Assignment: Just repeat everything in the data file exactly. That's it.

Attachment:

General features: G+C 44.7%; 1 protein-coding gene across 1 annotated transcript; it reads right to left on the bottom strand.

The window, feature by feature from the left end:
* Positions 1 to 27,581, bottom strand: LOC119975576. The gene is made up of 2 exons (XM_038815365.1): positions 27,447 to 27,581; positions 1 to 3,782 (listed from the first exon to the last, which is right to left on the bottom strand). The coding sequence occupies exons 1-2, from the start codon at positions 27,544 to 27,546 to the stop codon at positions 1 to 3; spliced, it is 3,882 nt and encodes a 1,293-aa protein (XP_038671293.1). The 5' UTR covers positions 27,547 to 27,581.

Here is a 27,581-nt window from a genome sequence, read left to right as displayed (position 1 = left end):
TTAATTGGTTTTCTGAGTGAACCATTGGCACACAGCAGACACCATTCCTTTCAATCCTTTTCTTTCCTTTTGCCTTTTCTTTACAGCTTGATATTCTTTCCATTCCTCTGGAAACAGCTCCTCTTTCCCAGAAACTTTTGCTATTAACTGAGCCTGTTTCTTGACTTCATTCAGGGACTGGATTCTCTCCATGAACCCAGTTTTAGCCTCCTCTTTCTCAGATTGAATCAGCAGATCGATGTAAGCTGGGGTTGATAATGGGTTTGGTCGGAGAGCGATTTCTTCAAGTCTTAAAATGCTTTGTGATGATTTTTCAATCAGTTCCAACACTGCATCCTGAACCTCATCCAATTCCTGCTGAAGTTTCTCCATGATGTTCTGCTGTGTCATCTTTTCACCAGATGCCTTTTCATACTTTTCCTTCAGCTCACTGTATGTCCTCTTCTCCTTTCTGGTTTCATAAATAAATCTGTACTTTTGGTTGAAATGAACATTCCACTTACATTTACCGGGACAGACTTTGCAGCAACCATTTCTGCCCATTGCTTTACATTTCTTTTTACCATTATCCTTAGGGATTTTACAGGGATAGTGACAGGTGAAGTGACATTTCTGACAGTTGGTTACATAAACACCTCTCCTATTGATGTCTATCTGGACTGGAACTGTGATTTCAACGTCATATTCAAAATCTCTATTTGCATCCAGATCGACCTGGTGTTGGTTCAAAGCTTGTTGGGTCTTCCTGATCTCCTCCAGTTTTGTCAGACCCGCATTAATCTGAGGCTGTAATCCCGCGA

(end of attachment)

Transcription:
General features: G+C 44.7%; 1 protein-coding gene across 1 annotated transcript; it reads right to left on the bottom strand.

The window, feature by feature from the left end:
* Positions 1 to 27,581, bottom strand: LOC119975576. The gene is made up of 2 exons (XM_038815365.1): positions 27,447 to 27,581; positions 1 to 3,782 (listed from the first exon to the last, which is right to left on the bottom strand). The coding sequence occupies exons 1-2, from the start codon at positions 27,544 to 27,546 to the stop codon at positions 1 to 3; spliced, it is 3,882 nt and encodes a 1,293-aa protein (XP_038671293.1). The 5' UTR covers positions 27,547 to 27,581.

Here is a 27,581-nt window from a genome sequence, read left to right as displayed (position 1 = left end):
TTAATTGGTTTTCTGAGTGAACCATTGGCACACAGCAGACACCATTCCTTTCAATCCTTTTCTTTCCTTTTGCCTTTTCTTTACAGCTTGATATTCTTTCCATTCCTCTGGAAACAGCTCCTCTTTCCCAGAAACTTTTGCTATTAACTGAGCCTGTTTCTTGACTTCATTCAGGGACTGGATTCTCTCCATGAACCCAGTTTTAGCCTCCTCTTTCTCAGATTGAATCAGCAGATCGATGTAAGCTGGGGTTGATAATGGGTTTGGTCGGAGAGCGATTTCTTCAAGTCTTAAAATGCTTTGTGATGATTTTTCAATCAGTTCCAACACTGCATCCTGAACCTCATCCAATTCCTGCTGAAGTTTCTCCATGATGTTCTGCTGTGTCATCTTTTCACCAGATGCCTTTTCATACTTTTCCTTCAGCTCACTGTATGTCCTCTTCTCCTTTCTGGTTTCATAAATAAATCTGTACTTTTGGTTGAAATGAACATTCCACTTACATTTACCGGGACAGACTTTGCAGCAACCATTTCTGCCCATTGCTTTACATTTCTTTTTACCATTATCCTTAGGGATTTTACAGGGATAGTGACAGGTGAAGTGACATTTCTGACAGTTGGTTACATAAACACCTCTCCTATTGATGTCTATCTGGACTGGAACTGTGATTTCAACGTCATATTCAAAATCTCTATTTGCATCCAGATCGACCTGGTGTTGGTTCAAAGCTTGTTGGGTCTTCCTGATCTCCTCCAGTTTTGTCAGACCCGCATTAATCTGAGGCTGTAATCCCGCGA